The German Model and its Discontents
Norwegian Institute for Social Research
Ines Wagner was a DAAD/AICGS Research Fellow from May to June 2019. She is a Senior Researcher at the Norwegian Institute for Social Research in Oslo. She holds a double PhD degree in Political Science and International Management from the University of Jyväskylä and the University of Groningen and an MSc in Global Politics from the London School of Economics and Political Science. Dr. Wagner was a visiting fellow at Max Planck Institute for the Study of Societies in Cologne, the European University Institute in Florence and the Institute of Economic and Social Research in Düsseldorf and is an alumna of the Global Young Faculty.
Her research on temporary and circular labor mobility in the European Union has appeared in the British Journal of Industrial Relations, the Journal of Common Market Studies, and the Journal of Ethnic and Migration Studies, among other outlets. Her book Workers Without Borders: Posted Work and Precarity in the EU was published with Cornell University Press in November 2018. She has received scholarships from the Norwegian Research Council, the Mercator Foundation, the Røwdes Foundation, and excellent young scholar awards from the Society for Advancement of Socio Economics and from the Society of Advancement of Management Studies.
During her time at AICGS, Dr. Wagner will be working on the topic of technological change and the politics of IT outsourcing from a comparative perspective.
She is a 2018-2019 participant in AICGS’ project “A German-American Dialogue of the Next Generation: Global Responsibility, Joint Engagement,” sponsored by the Transatlantik-Programm der Bundesrepublik Deutschland aus Mitteln des European Recovery Program (ERP) des Bundesministeriums für Wirtschaft und Energie (BMWi).
Germany and the United States share a legal tradition and constitution that promotes equality for all those living within its borders. However, real world examples show that within these borders some are more equal than others; and certain groups in the labor market profit more from labor market policies than the rest.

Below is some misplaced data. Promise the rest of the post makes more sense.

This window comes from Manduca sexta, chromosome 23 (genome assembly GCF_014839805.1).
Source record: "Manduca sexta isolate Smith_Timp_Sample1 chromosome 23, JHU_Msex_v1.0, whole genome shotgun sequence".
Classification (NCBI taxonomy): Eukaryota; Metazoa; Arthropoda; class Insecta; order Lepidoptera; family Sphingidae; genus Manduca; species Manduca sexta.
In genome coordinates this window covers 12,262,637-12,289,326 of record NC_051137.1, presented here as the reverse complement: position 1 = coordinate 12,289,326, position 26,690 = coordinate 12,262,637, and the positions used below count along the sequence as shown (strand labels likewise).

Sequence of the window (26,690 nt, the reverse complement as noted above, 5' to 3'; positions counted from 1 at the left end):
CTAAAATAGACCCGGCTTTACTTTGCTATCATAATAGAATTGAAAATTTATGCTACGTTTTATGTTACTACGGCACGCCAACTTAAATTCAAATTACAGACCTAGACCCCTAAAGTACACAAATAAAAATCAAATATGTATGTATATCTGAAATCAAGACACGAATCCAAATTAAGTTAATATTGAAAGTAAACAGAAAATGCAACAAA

Take the case of vocational education and training (VET) in Germany. The VET program, also known as the dual system, relies on private sector demand, vocational schools, and state subsidies, and has often been taken as the prime example contributing to the strength of the German manufacturing sector. In the discussion of this “German Model” and how it can best be exported to other contexts, such as the U.S. one, we seldom acknowledge that we talk about an ideal “type.” In theory, the VET system profits the whole of the German workforce—but it seldom does so in practice. This has relevance for different groups within the workforce.
In theory, the VET system profits the whole of the German workforce—but it seldom does so in practice.
One discussion is how the VET system relates to refugees and asylum seekers. Here, the aim of the German government is to place refugees and asylum seekers not only into jobs, but also into the VET system. Another topic, which is not as much addressed as the previous one, is the marginalization of intra-EU migrant workers from the VET program. A case in point is EU posted work. More than two million citizens of EU states are posted workers, carrying out their work in another member state while maintaining their employment relationship in their home country. Germany is the largest receiving country of posted work within the EU. Though these workers are performing vital tasks within fields such as construction, nursing, and transport, they are not included in traditional VET programs because the employment relationship is partially regulated from Poland. The issue of being excluded from the dual training system, however, extends beyond the case of posted work. The increasing number of workers in non-standard work arrangements—with a majority being women and migrants—in Germany face similar marginalization from such state-funded training programs. While the German Model with its emphasis on VET programs continuous to function in sectors such as manufacturing, other sectors or population groups within the German workforce show us that this ideal type is at times “exhausted.” Similar trends of labor market dualization are ongoing in the U.S.
The increasing number of workers in non-standard work arrangements—with a majority being women and migrants—in Germany face similar marginalization from such state-funded training programs.
The discussion on workforce cooperation between Germany and the U.S. has to take account of the development of dual labor markets and how skills can be continuously fostered within the new realities of work. The U.S. can look to Germany and the functioning and practice of its VET program. However, Germany can equally learn from the U.S. when it comes to including diverse population groups into an ever evolving and flexible labor market.
 Ines Wagner, Workers Without Borders: Posted Work and Precarity in the EU (Ithaca: Cornell University Press, 2018).
 Markus R. Busemeyer and Christine Trampusch, “Liberalization by Exhaustion: Transformative Change in the German Welfare State and Vocational Training System,” Zeitschrift für Sozialreform 59:3 (2013): 291–312.
 Louis Hyman, Temp: How American Work, American Business, and the American Dream Became Temporary (New York: Viking, 2017).